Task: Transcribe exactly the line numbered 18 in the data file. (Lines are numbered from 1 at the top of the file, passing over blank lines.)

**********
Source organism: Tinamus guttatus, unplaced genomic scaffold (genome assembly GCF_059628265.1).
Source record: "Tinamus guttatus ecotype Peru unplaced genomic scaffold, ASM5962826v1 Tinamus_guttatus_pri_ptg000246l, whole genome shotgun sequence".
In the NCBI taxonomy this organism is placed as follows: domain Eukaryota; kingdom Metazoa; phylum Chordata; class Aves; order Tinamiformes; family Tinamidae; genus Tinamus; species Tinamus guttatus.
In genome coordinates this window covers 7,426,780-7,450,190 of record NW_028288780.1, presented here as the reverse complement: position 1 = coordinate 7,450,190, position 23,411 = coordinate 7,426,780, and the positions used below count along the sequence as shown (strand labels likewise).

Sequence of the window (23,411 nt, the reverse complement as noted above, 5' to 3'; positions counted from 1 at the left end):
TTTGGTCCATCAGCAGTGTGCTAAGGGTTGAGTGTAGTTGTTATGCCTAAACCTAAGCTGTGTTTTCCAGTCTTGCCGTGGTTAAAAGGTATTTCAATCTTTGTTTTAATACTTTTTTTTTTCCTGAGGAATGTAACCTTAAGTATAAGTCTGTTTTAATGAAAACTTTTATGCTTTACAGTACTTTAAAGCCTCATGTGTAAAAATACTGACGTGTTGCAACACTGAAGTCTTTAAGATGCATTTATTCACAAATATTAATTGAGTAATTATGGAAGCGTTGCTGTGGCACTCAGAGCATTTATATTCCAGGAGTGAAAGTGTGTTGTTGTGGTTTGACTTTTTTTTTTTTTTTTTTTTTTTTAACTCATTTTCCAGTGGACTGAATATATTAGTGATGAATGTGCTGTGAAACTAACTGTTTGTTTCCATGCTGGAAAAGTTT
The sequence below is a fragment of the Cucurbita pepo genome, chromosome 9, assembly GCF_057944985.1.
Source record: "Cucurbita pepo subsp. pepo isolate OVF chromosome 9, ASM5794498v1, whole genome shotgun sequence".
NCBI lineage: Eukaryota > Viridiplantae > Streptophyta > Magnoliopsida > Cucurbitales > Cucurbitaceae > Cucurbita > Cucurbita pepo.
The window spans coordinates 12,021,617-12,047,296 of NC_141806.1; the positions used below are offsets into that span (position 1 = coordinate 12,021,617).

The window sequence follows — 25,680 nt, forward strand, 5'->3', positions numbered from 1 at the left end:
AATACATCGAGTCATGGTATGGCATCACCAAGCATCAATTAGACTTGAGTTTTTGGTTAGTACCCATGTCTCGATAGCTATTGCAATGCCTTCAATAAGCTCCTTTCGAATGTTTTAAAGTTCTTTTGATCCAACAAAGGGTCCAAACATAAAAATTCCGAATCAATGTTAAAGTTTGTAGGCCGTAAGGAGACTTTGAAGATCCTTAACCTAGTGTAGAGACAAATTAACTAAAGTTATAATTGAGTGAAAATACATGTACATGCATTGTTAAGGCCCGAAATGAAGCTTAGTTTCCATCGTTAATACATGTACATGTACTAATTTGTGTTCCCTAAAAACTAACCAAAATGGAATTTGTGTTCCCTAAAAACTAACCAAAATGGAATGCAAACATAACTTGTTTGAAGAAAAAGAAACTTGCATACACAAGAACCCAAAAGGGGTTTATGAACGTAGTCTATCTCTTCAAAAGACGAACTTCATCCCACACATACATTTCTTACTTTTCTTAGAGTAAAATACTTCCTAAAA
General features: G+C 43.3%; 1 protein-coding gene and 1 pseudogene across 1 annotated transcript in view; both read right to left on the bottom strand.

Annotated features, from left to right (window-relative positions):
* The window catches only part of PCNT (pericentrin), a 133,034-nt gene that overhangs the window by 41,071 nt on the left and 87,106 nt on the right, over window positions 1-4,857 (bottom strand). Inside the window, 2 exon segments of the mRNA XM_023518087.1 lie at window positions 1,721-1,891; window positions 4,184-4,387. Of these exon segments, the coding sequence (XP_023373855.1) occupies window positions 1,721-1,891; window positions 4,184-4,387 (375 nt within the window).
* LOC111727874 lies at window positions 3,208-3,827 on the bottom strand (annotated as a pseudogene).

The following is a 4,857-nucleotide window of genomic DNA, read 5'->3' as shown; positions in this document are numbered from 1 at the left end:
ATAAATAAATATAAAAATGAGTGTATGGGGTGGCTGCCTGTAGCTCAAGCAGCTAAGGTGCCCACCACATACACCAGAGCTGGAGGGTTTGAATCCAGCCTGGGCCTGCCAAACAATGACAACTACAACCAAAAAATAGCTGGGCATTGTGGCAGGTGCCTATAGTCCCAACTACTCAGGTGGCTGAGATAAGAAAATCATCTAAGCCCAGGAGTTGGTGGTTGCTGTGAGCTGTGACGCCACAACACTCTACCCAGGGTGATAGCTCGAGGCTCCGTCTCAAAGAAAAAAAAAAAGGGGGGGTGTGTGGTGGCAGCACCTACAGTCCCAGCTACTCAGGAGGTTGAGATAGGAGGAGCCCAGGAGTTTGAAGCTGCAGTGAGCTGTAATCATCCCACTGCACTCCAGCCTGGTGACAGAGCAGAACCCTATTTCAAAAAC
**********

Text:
ATAAATAAATATAAAAATGAGTGTATGGGGTGGCTGCCTGTAGCTCAAGCAGCTAAGGTGCCCACCACATACACCAGAGCTGGAGGGTTTGAATCCAGCCTGGGCCTGCCAAACAATGACAACTACAACCAAAAAATAGCTGGGCATTGTGGCAGGTGCCTATAGTCCCAACTACTCAGGTGGCTGAGATAAGAAAATCATCTAAGCCCAGGAGTTGGTGGTTGCTGTGAGCTGTGACGCCACAACACTCTACCCAGGGTGATAGCTCGAGGCTCCGTCTCAAAGAAAAAAAAAAAGGGGGGGTGTGTGGTGGCAGCACCTACAGTCCCAGCTACTCAGGAGGTTGAGATAGGAGGAGCCCAGGAGTTTGAAGCTGCAGTGAGCTGTAATCATCCCACTGCACTCCAGCCTGGTGACAGAGCAGAACCCTATTTCAAAAAC